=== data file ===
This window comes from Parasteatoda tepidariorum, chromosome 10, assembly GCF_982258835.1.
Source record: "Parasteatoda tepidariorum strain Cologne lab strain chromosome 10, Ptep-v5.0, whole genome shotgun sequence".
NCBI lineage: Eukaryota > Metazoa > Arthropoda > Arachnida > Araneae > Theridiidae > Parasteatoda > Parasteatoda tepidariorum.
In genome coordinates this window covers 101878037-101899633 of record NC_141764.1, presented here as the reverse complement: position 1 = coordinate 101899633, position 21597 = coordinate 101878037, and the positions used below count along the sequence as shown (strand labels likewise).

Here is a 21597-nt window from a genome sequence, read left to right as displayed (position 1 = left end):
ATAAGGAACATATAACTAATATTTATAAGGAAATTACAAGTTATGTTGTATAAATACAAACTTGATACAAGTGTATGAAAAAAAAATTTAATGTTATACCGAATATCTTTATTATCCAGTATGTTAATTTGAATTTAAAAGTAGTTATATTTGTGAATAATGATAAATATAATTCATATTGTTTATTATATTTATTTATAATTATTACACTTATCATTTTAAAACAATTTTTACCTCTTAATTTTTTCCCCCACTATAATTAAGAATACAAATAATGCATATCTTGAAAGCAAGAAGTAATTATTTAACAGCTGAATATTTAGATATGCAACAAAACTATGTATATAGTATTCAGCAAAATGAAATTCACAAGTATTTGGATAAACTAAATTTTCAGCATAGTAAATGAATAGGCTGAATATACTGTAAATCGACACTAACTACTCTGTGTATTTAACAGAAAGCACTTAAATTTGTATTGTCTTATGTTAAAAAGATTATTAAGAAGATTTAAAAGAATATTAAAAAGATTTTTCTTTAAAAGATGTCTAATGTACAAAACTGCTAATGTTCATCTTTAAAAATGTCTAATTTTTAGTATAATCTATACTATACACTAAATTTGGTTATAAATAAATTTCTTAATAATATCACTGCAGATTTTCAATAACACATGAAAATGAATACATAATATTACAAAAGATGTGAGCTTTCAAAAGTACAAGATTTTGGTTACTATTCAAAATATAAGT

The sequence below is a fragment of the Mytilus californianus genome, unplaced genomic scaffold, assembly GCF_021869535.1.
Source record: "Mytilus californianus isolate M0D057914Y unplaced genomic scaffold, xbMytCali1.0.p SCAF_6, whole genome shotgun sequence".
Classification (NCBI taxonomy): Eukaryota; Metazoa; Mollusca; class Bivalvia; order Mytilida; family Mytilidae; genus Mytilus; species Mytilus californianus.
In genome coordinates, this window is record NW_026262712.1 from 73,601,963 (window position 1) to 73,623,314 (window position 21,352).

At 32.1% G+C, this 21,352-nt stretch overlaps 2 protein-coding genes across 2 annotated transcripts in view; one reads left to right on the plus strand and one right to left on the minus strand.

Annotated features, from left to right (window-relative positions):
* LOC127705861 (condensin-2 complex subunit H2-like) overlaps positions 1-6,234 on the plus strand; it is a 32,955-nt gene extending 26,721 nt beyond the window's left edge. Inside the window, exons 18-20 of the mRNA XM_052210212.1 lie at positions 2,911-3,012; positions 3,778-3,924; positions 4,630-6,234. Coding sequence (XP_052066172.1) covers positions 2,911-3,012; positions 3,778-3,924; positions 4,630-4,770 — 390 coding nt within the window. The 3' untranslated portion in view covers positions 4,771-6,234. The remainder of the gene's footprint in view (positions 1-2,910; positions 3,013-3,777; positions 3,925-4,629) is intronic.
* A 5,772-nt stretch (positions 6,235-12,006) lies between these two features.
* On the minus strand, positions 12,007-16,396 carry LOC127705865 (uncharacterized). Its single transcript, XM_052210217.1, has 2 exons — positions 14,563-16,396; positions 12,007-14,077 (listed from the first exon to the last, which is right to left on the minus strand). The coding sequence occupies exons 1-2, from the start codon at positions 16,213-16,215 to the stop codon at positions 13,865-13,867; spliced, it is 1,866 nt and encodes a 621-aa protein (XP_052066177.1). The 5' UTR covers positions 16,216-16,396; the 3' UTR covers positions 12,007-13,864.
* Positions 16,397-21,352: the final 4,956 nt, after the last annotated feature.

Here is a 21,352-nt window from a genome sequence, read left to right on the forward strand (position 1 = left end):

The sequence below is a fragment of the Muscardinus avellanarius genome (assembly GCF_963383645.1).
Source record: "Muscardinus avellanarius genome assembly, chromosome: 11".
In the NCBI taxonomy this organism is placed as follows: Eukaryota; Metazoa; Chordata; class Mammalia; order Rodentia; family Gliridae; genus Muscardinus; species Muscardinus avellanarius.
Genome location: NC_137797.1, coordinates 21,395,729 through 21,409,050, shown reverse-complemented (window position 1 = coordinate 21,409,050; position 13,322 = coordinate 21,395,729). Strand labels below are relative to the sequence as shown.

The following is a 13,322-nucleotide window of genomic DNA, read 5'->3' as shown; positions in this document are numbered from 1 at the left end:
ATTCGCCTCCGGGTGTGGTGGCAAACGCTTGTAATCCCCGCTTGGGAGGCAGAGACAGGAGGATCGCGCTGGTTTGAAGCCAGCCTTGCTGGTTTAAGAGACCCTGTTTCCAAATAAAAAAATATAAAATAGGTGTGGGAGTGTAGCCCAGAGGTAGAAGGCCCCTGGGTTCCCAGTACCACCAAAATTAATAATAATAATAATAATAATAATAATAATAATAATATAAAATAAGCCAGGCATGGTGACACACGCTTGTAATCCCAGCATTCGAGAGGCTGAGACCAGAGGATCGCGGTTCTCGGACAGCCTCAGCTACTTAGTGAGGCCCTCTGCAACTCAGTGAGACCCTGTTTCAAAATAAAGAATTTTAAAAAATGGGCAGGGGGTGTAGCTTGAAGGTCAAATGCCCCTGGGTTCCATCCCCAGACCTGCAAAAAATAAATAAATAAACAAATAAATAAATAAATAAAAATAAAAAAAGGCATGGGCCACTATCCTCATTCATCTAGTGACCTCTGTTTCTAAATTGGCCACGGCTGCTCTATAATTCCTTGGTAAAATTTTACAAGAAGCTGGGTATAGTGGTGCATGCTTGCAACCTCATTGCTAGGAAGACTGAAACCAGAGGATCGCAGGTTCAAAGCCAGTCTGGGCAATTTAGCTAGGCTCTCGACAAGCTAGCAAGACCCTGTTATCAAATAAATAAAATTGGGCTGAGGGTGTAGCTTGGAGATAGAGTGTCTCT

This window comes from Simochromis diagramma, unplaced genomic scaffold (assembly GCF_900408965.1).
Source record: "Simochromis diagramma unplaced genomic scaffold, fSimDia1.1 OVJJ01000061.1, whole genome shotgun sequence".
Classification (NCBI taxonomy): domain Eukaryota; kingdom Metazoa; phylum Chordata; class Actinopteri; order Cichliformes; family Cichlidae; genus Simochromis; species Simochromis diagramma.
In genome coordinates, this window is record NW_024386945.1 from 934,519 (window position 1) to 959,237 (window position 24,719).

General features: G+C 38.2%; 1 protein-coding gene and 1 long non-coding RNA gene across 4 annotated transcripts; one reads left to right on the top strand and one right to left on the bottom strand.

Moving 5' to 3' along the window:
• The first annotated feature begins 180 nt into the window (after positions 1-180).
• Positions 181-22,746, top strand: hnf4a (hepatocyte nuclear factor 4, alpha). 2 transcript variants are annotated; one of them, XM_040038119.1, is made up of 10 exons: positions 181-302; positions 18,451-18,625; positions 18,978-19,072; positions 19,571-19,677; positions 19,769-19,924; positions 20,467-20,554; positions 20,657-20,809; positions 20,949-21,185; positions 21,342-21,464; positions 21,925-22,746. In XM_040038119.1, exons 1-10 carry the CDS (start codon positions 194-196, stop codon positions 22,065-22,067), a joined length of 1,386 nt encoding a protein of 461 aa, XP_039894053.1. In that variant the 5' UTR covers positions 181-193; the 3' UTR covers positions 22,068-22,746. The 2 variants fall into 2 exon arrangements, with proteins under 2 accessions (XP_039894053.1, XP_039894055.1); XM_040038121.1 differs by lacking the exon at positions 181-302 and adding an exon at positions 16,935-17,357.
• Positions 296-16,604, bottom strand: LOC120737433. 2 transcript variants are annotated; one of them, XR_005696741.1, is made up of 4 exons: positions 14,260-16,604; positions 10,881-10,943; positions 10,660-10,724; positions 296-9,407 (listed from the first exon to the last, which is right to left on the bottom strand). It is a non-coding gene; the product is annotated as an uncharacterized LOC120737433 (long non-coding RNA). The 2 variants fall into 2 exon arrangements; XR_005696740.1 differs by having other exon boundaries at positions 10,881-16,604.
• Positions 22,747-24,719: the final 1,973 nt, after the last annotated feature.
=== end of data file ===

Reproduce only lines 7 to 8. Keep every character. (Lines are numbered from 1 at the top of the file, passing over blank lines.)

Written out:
The sequence below is a fragment of the Mytilus californianus genome, unplaced genomic scaffold, assembly GCF_021869535.1.
Source record: "Mytilus californianus isolate M0D057914Y unplaced genomic scaffold, xbMytCali1.0.p SCAF_6, whole genome shotgun sequence".